1. We think the view of the lower Courts is right on the question of limitation. In 1900, the decree-holder made an application in which he asked for attachment and sale of the judgment-debtor's property. The order passed on the application was 'immoveables attached. Strike off petition, but the attachment will continue.' Then, on a subsequent application made for sale of the property attached notice was issued, but the batta not being paid, the second application was struck off in 1901. The present application is made in 1909. The argument on behalf of the appellant is that the application of 1900 is still pending. But we cannot accept that contention. What was apparently intended was that the prayer for attachment should be granted and, in other respects, the application should be refused. If that be the correct meaning of the order in question, as we think it is, there is no force in the contention that the present application is in continuance of the proceedings of 1900, because, in fact, those proceedings had come to an end. In this view of the facts, the rulings reported in Cholawadi Kotiah v. Polori Alamelamah 31 M.P 71 : 3 M.L.T. 328 : 18 M.L.J. 46; Madhabmoni Dasi v. Pamila Lambert 37 C.P 796 : 6 Ind. Cas. 537 and Kamaruddin Ahmed v. Jawahir Lal 27 A.P 334 : 1 C.L.J. 381 : 7 Bom. L.R. 433 : 15 M.L.J. 258 : 9 C.W.N. 601 : 2 A.L.J. 397 have no application.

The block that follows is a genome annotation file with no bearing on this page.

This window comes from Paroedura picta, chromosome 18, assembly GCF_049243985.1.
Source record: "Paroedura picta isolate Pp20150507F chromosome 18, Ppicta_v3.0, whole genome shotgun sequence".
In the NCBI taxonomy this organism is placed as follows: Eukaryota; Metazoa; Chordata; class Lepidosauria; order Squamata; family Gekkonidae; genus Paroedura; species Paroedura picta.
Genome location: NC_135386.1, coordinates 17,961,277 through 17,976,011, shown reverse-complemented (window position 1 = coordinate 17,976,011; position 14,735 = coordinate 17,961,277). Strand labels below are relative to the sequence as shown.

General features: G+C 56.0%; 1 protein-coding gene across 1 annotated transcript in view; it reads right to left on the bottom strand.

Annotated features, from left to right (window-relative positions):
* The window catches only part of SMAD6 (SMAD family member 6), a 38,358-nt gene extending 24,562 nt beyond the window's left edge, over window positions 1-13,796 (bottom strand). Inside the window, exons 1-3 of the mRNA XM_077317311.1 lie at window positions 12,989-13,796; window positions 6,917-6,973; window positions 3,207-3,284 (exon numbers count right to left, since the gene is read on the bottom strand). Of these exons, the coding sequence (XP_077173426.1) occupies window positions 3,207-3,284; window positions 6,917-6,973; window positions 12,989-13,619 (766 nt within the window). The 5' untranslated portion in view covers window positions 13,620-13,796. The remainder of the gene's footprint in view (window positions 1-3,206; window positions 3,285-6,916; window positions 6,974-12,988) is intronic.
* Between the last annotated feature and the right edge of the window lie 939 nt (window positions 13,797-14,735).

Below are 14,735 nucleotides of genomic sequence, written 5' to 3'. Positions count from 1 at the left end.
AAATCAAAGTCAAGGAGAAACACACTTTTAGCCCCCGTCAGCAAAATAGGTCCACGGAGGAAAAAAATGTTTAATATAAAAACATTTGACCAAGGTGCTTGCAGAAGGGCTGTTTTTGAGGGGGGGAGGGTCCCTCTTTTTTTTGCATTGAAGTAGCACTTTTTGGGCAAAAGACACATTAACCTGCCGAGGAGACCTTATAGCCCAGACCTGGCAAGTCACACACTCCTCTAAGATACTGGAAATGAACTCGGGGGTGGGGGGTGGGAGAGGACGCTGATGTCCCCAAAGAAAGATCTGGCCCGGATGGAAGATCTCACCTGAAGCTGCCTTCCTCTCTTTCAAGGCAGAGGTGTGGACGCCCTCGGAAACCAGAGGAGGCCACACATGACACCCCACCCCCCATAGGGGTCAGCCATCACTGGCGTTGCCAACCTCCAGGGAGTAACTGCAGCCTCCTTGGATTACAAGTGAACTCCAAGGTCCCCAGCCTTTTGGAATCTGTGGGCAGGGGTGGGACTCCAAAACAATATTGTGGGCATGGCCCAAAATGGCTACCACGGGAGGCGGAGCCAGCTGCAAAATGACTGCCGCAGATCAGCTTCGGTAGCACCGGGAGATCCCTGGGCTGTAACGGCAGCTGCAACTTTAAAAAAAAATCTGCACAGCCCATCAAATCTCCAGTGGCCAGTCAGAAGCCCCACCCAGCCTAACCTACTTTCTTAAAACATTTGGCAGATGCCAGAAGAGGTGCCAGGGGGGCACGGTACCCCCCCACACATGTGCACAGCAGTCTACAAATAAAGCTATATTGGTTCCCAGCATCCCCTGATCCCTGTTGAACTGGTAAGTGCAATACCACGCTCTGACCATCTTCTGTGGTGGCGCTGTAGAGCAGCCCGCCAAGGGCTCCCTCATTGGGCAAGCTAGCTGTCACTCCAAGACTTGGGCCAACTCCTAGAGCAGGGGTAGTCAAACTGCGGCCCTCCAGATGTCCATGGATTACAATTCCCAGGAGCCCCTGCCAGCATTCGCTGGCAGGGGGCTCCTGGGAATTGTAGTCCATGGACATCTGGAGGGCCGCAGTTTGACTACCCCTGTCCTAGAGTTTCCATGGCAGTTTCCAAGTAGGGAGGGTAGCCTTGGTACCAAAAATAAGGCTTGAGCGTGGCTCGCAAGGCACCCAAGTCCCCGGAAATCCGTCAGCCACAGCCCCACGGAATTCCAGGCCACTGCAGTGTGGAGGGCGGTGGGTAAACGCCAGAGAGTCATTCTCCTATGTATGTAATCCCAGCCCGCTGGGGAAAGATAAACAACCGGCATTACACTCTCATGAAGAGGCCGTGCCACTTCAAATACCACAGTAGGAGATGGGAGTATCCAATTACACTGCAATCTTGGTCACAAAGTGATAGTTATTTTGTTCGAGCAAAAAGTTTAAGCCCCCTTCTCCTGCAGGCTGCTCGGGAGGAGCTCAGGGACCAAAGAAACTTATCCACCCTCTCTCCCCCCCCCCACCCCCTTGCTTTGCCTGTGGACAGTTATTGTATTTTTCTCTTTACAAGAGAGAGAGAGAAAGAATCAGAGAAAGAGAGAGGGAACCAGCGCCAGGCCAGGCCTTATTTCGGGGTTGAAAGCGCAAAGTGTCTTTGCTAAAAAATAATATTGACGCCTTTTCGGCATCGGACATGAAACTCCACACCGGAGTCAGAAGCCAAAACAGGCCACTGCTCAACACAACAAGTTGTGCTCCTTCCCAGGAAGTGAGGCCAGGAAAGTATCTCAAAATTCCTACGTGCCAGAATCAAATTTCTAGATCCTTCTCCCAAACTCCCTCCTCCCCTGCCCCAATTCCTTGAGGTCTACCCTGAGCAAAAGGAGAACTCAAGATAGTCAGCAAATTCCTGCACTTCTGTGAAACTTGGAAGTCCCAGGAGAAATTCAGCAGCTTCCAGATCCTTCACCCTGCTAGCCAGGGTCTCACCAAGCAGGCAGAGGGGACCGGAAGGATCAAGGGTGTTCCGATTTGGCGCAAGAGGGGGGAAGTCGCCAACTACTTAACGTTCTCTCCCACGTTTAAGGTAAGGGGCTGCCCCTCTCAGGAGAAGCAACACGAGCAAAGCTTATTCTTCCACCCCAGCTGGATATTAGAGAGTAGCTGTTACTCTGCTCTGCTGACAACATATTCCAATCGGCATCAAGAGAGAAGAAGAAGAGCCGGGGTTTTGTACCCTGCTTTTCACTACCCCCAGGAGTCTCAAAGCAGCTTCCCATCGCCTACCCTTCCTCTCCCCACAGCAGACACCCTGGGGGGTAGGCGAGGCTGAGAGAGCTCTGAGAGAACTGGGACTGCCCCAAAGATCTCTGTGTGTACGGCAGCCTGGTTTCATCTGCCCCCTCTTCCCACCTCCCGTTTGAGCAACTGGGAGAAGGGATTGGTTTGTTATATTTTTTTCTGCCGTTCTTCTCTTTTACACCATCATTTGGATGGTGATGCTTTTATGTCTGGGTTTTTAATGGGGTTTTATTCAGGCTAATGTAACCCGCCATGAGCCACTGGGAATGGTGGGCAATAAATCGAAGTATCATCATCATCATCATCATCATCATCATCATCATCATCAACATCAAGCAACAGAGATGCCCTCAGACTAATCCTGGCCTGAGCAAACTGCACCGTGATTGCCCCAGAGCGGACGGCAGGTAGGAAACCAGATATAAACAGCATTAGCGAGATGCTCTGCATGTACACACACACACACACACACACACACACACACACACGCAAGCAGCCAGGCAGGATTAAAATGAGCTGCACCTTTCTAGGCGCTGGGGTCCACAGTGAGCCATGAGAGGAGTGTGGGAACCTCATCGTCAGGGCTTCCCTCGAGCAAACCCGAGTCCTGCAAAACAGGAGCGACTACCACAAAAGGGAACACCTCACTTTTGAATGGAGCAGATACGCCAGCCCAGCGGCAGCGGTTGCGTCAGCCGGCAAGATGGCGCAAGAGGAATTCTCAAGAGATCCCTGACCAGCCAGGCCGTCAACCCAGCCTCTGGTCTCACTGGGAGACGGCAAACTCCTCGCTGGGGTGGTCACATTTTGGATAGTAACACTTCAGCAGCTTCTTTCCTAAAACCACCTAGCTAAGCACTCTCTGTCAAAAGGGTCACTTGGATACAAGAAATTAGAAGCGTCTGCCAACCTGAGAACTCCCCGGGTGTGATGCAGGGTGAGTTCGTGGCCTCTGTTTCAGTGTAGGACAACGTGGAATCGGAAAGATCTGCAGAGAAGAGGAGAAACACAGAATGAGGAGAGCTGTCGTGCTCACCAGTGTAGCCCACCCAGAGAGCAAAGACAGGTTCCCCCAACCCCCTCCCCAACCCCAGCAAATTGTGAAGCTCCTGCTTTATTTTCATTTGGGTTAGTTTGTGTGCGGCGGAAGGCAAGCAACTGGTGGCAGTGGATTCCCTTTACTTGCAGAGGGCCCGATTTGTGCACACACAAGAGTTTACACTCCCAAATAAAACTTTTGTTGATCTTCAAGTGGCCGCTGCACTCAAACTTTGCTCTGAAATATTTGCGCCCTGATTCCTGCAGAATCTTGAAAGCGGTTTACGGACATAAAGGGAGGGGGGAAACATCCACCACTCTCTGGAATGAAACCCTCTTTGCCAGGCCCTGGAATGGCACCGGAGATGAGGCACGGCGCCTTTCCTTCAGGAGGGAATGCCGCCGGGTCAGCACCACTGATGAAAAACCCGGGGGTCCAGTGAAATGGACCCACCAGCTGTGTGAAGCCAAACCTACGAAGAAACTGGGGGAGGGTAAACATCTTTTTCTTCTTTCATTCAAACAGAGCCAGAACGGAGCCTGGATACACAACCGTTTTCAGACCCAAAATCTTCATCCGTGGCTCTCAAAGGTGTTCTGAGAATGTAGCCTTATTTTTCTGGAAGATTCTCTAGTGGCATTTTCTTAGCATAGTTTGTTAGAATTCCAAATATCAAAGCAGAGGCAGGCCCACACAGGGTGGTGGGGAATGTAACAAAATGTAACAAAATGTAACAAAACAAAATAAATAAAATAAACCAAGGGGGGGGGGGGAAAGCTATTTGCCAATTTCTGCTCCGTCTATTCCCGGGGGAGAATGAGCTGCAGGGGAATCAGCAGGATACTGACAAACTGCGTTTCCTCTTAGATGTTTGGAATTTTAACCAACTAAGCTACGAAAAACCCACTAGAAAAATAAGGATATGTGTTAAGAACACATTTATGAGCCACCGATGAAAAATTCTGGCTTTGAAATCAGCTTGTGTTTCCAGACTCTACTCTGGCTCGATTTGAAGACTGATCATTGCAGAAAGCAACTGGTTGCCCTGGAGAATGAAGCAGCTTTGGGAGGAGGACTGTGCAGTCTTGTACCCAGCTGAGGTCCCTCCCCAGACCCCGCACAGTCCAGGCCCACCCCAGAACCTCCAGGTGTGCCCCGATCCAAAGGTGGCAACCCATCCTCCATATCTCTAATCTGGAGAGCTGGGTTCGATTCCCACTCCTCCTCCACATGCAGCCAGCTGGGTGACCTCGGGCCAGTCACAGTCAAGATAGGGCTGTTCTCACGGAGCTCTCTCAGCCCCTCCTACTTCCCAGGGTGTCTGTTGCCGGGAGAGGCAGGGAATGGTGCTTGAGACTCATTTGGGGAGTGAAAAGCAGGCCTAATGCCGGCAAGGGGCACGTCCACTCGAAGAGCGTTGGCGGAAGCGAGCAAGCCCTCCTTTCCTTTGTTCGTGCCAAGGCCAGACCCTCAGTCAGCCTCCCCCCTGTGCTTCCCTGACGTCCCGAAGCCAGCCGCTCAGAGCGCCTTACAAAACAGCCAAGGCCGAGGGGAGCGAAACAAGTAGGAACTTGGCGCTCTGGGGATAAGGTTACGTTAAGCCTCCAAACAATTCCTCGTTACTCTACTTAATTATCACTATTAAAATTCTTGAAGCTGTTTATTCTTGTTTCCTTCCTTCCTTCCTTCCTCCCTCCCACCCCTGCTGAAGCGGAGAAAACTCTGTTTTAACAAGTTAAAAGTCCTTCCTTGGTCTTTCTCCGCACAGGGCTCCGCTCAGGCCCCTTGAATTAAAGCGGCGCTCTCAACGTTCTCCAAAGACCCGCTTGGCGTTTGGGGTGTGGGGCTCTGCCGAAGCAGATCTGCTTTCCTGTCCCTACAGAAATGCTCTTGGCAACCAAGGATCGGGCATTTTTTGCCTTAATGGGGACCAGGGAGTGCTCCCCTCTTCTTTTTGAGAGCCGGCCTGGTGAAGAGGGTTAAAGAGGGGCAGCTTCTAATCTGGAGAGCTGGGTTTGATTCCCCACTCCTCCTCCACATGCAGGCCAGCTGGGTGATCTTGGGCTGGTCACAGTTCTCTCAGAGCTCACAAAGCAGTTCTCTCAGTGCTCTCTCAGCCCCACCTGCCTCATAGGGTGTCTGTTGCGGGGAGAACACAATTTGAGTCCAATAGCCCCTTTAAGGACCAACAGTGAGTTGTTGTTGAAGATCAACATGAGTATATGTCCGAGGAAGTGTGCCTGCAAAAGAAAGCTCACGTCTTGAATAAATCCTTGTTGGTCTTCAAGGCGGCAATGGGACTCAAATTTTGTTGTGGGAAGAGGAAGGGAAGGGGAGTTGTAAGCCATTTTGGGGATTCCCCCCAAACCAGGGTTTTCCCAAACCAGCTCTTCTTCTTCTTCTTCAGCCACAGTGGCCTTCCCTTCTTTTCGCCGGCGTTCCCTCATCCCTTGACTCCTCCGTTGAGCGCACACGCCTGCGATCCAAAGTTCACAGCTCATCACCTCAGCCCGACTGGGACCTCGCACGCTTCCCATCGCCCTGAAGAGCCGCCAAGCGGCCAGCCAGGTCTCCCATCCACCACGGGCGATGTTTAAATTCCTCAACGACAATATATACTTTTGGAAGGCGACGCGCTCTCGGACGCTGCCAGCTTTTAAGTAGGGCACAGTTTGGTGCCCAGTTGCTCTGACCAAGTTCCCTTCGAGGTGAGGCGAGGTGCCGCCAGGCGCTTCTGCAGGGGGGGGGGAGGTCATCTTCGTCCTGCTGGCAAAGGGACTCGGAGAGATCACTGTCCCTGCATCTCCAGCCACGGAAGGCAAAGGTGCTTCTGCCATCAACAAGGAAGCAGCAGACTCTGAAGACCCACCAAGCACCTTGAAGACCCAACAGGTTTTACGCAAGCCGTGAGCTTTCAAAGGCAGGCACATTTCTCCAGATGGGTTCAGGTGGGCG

2. The appeal is dismissed with costs.